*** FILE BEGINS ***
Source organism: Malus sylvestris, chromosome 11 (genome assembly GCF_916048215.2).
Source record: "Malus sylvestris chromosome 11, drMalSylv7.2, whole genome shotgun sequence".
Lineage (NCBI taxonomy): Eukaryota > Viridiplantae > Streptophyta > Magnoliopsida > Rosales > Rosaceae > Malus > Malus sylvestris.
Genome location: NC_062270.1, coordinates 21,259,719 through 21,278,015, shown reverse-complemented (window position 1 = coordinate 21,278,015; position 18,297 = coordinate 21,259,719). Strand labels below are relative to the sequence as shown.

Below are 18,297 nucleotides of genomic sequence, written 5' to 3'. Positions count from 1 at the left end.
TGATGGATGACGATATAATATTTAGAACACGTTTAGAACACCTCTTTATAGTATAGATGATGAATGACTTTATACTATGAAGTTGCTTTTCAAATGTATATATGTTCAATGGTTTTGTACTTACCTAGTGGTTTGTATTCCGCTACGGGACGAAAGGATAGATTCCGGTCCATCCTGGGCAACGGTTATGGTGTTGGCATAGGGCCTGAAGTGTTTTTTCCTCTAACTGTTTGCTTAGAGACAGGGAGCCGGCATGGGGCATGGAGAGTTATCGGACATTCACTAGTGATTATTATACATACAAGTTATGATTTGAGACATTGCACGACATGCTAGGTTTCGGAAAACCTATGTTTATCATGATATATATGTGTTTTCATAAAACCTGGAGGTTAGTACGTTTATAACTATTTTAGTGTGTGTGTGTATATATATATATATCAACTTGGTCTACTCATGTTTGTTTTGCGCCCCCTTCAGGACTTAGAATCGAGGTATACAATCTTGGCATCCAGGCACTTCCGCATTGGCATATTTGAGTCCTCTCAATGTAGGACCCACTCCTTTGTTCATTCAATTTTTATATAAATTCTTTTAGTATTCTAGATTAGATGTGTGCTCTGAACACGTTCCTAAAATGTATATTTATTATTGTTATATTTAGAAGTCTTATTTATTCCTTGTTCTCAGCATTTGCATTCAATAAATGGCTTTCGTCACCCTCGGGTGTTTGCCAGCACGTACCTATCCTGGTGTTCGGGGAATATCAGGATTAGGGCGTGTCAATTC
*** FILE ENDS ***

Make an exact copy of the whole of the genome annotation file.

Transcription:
Source organism: Malus sylvestris, chromosome 11 (genome assembly GCF_916048215.2).
Source record: "Malus sylvestris chromosome 11, drMalSylv7.2, whole genome shotgun sequence".
Lineage (NCBI taxonomy): Eukaryota > Viridiplantae > Streptophyta > Magnoliopsida > Rosales > Rosaceae > Malus > Malus sylvestris.
Genome location: NC_062270.1, coordinates 21,259,719 through 21,278,015, shown reverse-complemented (window position 1 = coordinate 21,278,015; position 18,297 = coordinate 21,259,719). Strand labels below are relative to the sequence as shown.

Below are 18,297 nucleotides of genomic sequence, written 5' to 3'. Positions count from 1 at the left end.
TGATGGATGACGATATAATATTTAGAACACGTTTAGAACACCTCTTTATAGTATAGATGATGAATGACTTTATACTATGAAGTTGCTTTTCAAATGTATATATGTTCAATGGTTTTGTACTTACCTAGTGGTTTGTATTCCGCTACGGGACGAAAGGATAGATTCCGGTCCATCCTGGGCAACGGTTATGGTGTTGGCATAGGGCCTGAAGTGTTTTTTCCTCTAACTGTTTGCTTAGAGACAGGGAGCCGGCATGGGGCATGGAGAGTTATCGGACATTCACTAGTGATTATTATACATACAAGTTATGATTTGAGACATTGCACGACATGCTAGGTTTCGGAAAACCTATGTTTATCATGATATATATGTGTTTTCATAAAACCTGGAGGTTAGTACGTTTATAACTATTTTAGTGTGTGTGTGTATATATATATATATCAACTTGGTCTACTCATGTTTGTTTTGCGCCCCCTTCAGGACTTAGAATCGAGGTATACAATCTTGGCATCCAGGCACTTCCGCATTGGCATATTTGAGTCCTCTCAATGTAGGACCCACTCCTTTGTTCATTCAATTTTTATATAAATTCTTTTAGTATTCTAGATTAGATGTGTGCTCTGAACACGTTCCTAAAATGTATATTTATTATTGTTATATTTAGAAGTCTTATTTATTCCTTGTTCTCAGCATTTGCATTCAATAAATGGCTTTCGTCACCCTCGGGTGTTTGCCAGCACGTACCTATCCTGGTGTTCGGGGAATATCAGGATTAGGGCGTGTCAATTC